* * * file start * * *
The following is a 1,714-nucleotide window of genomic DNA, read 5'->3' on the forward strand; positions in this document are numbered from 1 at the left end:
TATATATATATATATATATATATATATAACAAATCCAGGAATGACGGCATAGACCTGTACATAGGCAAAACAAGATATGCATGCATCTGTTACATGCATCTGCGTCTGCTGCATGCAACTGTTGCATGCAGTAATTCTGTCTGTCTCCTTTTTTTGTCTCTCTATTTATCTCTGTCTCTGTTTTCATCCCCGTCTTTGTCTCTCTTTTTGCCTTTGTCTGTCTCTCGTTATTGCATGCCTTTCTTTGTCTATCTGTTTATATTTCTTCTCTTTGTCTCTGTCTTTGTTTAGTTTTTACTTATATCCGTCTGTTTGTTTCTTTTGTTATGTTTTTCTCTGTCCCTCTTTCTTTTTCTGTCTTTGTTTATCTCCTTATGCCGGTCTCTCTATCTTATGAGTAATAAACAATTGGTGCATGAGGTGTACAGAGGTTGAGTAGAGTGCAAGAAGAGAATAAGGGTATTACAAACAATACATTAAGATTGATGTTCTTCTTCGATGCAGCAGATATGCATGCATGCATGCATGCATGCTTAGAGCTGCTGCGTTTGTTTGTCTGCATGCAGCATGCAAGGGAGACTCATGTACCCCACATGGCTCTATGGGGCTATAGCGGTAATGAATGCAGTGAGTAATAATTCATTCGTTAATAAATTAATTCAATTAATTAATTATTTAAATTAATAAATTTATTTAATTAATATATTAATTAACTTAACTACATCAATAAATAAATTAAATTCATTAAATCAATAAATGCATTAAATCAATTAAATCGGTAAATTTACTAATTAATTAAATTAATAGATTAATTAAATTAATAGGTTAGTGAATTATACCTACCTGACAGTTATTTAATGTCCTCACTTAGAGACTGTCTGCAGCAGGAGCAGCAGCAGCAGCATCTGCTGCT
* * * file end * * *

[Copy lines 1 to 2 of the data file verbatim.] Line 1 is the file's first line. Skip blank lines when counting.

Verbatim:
The following is a 1,714-nucleotide window of genomic DNA, read 5'->3' on the forward strand; positions in this document are numbered from 1 at the left end:
TATATATATATATATATATATATATATAACAAATCCAGGAATGACGGCATAGACCTGTACATAGGCAAAACAAGATATGCATGCATCTGTTACATGCATCTGCGTCTGCTGCATGCAACTGTTGCATGCAGTAATTCTGTCTGTCTCCTTTTTTTGTCTCTCTATTTATCTCTGTCTCTGTTTTCATCCCCGTCTTTGTCTCTCTTTTTGCCTTTGTCTGTCTCTCGTTATTGCATGCCTTTCTTTGTCTATCTGTTTATATTTCTTCTCTTTGTCTCTGTCTTTGTTTAGTTTTTACTTATATCCGTCTGTTTGTTTCTTTTGTTATGTTTTTCTCTGTCCCTCTTTCTTTTTCTGTCTTTGTTTATCTCCTTATGCCGGTCTCTCTATCTTATGAGTAATAAACAATTGGTGCATGAGGTGTACAGAGGTTGAGTAGAGTGCAAGAAGAGAATAAGGGTATTACAAACAATACATTAAGATTGATGTTCTTCTTCGATGCAGCAGATATGCATGCATGCATGCATGCATGCTTAGAGCTGCTGCGTTTGTTTGTCTGCATGCAGCATGCAAGGGAGACTCATGTACCCCACATGGCTCTATGGGGCTATAGCGGTAATGAATGCAGTGAGTAATAATTCATTCGTTAATAAATTAATTCAATTAATTAATTATTTAAATTAATAAATTTATTTAATTAATATATTAATTAACTTAACTACATCAATAAATAAATTAAATTCATTAAATCAATAAATGCATTAAATCAATTAAATCGGTAAATTTACTAATTAATTAAATTAATAGATTAATTAAATTAATAGGTTAGTGAATTATACCTACCTGACAGTTATTTAATGTCCTCACTTAGAGACTGTCTGCAGCAGGAGCAGCAGCAGCAGCATCTGCTGCT